Gates could be the solution to the turmoil that continues to mar Whitehall's July Fourth fireworks, Mayor Kim Maggard said Friday, July 8.

Gates could be the solution to the turmoil that continues to mar Whitehall's July Fourth fireworks, Mayor Kim Maggard said Friday, July 8.

Maggard said there are "no concrete plans" but that checkpoints into John Bishop Park before future fireworks displays are a possibility.

The tactic was among those discussed last Thursday, July 7, during a meeting of Maggard, Police Chief Mark Newcomb, Fire Chief Preston Moore and Gail Martineau, the city's community affairs coordinator.

"There are no concrete plans because these decisions require a lot of research," said Maggard, but first-take ideas include gated entries into Bishop Park on the evening of the fireworks and a requirement that anyone 17 or younger be accompanied by an adult.

Whether the accompanying adult would be required to be 18 or 21 years old remains under consideration, she said.

Maggard said the checkpoints could entail a reasonable search of carry-on property and that all considerations of regulatory actions would be subject to review by City Attorney Michael Blevins.

Changes in pre-fireworks entertainment and activities will be revisited, Maggard said.

"I am confident there are legal ways to better control access (and) confident we can find a way that will allow those who choose to enjoy our fireworks to do so safely," Maggard said.

The July 8 meeting was in response to multiple arrests made July 3 at John Bishop Park for the third consecutive year during the city's fireworks show.

The 14 arrests match the number arrested at last year's fireworks show and prove, Maggard said, that there is no connection to the date of Red, White & Boom, the city of Columbus' fireworks event.

This year, Red, White & Boom was held July 1, leaving Whitehall as one the few places in all of central Ohio with fireworks July 3. Most other suburbs launched their fireworks July 4.

Last year, Red, White & Boom coincided with Whitehall's fireworks, yet 14 people still were arrested in Whitehall.

The scheduling of Red, White & Boom "isn't a factor," said Maggard, who instead linked the continuing problems to high "rates of activity" in neighboring Columbus.

"The (Columbus police) precincts that border us are very active," she said.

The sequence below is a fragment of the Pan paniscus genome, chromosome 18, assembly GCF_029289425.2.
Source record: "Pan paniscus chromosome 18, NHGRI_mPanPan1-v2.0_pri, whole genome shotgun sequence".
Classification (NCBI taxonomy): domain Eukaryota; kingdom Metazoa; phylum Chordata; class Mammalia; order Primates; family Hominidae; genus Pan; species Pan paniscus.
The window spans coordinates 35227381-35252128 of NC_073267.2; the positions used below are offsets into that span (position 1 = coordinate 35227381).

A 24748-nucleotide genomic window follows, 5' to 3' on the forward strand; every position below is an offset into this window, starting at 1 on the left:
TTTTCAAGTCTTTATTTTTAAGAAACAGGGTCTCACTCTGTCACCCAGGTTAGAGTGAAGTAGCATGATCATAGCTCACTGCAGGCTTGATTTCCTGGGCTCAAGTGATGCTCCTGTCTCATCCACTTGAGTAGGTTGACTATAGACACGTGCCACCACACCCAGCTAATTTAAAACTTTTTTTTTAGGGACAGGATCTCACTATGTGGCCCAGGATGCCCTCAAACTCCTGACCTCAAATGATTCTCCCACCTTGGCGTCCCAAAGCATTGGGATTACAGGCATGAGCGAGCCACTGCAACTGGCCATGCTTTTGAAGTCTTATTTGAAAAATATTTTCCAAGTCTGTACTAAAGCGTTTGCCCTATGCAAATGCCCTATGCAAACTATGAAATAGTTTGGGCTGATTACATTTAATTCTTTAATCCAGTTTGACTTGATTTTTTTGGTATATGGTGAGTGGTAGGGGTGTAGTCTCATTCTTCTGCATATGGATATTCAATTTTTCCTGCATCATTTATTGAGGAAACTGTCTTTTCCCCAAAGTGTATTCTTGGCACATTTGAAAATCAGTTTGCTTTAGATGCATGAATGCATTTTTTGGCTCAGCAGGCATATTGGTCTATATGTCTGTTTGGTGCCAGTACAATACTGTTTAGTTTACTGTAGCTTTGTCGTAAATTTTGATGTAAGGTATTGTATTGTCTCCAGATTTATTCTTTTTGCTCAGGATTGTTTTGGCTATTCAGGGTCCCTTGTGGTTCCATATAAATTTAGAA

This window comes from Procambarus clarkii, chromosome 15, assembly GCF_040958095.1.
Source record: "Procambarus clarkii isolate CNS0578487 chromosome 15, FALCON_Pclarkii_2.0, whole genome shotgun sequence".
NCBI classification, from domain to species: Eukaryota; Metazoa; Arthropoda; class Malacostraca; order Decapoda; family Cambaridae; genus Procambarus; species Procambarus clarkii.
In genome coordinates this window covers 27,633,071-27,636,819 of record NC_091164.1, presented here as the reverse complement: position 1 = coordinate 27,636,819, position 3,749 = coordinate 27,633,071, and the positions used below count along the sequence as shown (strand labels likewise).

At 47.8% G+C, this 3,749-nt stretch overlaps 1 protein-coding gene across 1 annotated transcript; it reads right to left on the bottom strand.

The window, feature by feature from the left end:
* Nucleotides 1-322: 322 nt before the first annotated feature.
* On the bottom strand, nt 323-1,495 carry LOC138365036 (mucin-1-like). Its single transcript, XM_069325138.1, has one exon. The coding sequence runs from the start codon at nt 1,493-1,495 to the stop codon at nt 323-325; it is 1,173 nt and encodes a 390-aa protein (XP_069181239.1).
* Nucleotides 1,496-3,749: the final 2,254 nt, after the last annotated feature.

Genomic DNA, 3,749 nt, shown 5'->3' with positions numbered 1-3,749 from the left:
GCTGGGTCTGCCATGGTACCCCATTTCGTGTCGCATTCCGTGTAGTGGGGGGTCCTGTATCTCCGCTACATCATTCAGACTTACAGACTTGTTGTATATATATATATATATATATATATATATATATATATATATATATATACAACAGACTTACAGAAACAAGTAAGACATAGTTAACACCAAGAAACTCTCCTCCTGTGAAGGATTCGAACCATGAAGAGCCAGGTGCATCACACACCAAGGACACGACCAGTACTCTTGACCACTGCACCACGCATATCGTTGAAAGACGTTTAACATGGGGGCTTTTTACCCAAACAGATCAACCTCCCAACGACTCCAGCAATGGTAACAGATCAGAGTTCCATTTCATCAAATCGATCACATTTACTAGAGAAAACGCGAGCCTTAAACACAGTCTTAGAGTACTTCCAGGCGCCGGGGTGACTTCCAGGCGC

She opined many of Whitehall's problems can be traced to unsupervised juveniles, a problem she said she hopes can be mitigated or eliminated with a policy that requires supervision.

"There are simply too many unsupervised youth and it is hard for us to be parenting all these kids," she said.

Maggard said the city will keep looking at how to approach policing and public safety at the event, an effort that began in earnest after the 2014 event, during which 27 people were arrested.

City leaders changed the location of the fireworks and rescheduled a midway-style carnival that safety forces believed was linked to the unrest that rocked the event in 2014.

In addition to the 14 arrested July 3 at Bishop Park for disorderly conduct, a 21-year-old man was injured by what appears to be celebratory gunfire, Whitehall Sgt. John Grebb said. The incident remains under investigation.

Mario Jovanovski sought medical attention from medics at the park, Grebb said.

Jovanovski sustained an injury to the top of his head when he was struck by a bullet of an unknown caliber, most likely from celebratory gunfire, police said.

In unrelated incidents at Bishop Park, police reported arrests were made for disorderly conduct and also in connection with a stolen vehicle.

Half of the 14 arrests stemmed from the stolen vehicle, Grebb said.

"We are vigilant about who comes and goes from the park," Grebb said, and after observing an unusually large number of juveniles arrive in a vehicle, officers found the vehicle had been reported stolen, he said.

The seven juveniles face a variety of charges, including receiving stolen property, Grebb said.

The other seven arrests related to several separate incidents of disorderly conduct.

All but two of the 14 arrested were juveniles, Grebb said.

Reports indicated a majority of those arrested do not reside in Whitehall, as was the case with those arrested the previous two years.

Whitehall City Councilman Lee Stahley said he's taking a hard look at what needs to be done.

"A lot of things are on the table and we are hearing a lot of suggestions from the community members," said Stahley, chairman of City Council's safety committee.

"We are looking at restructuring the Fourth of July so as to limit those from outside our community coming (to the event)," he said.

Stahley said he could not be specific about any policy change but that a change in venue was not beyond consideration.

Stahley said July 8 he planned to recommend at the Tuesday, July 12, meeting of council committees that a new committee be formed to discuss and make recommendations concerning policy of the city's Fourth of July entertainment and fireworks.